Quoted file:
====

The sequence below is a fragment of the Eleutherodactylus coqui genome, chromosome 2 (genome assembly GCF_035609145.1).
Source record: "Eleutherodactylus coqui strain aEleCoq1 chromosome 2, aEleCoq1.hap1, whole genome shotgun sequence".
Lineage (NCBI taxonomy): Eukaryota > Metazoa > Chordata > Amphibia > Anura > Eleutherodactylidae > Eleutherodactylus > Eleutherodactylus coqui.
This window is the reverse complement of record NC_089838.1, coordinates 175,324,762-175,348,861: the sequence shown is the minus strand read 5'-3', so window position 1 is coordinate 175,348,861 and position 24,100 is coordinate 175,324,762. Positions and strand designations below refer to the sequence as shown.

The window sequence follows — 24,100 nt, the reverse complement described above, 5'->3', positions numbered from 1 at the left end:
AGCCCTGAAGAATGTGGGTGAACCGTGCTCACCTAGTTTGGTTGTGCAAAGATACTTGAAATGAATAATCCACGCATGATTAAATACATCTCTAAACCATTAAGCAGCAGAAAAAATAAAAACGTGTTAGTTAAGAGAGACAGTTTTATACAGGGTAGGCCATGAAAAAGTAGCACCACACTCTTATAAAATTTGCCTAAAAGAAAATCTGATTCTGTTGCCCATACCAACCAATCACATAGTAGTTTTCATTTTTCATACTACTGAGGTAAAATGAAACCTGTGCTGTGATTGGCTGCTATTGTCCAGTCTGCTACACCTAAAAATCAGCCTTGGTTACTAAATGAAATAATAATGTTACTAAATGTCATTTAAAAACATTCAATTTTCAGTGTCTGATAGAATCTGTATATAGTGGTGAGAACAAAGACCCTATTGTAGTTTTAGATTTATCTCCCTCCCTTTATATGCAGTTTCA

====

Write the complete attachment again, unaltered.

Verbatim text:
The sequence below is a fragment of the Eleutherodactylus coqui genome, chromosome 2 (genome assembly GCF_035609145.1).
Source record: "Eleutherodactylus coqui strain aEleCoq1 chromosome 2, aEleCoq1.hap1, whole genome shotgun sequence".
Lineage (NCBI taxonomy): Eukaryota > Metazoa > Chordata > Amphibia > Anura > Eleutherodactylidae > Eleutherodactylus > Eleutherodactylus coqui.
This window is the reverse complement of record NC_089838.1, coordinates 175,324,762-175,348,861: the sequence shown is the minus strand read 5'-3', so window position 1 is coordinate 175,348,861 and position 24,100 is coordinate 175,324,762. Positions and strand designations below refer to the sequence as shown.

The window sequence follows — 24,100 nt, the reverse complement described above, 5'->3', positions numbered from 1 at the left end:
AGCCCTGAAGAATGTGGGTGAACCGTGCTCACCTAGTTTGGTTGTGCAAAGATACTTGAAATGAATAATCCACGCATGATTAAATACATCTCTAAACCATTAAGCAGCAGAAAAAATAAAAACGTGTTAGTTAAGAGAGACAGTTTTATACAGGGTAGGCCATGAAAAAGTAGCACCACACTCTTATAAAATTTGCCTAAAAGAAAATCTGATTCTGTTGCCCATACCAACCAATCACATAGTAGTTTTCATTTTTCATACTACTGAGGTAAAATGAAACCTGTGCTGTGATTGGCTGCTATTGTCCAGTCTGCTACACCTAAAAATCAGCCTTGGTTACTAAATGAAATAATAATGTTACTAAATGTCATTTAAAAACATTCAATTTTCAGTGTCTGATAGAATCTGTATATAGTGGTGAGAACAAAGACCCTATTGTAGTTTTAGATTTATCTCCCTCCCTTTATATGCAGTTTCA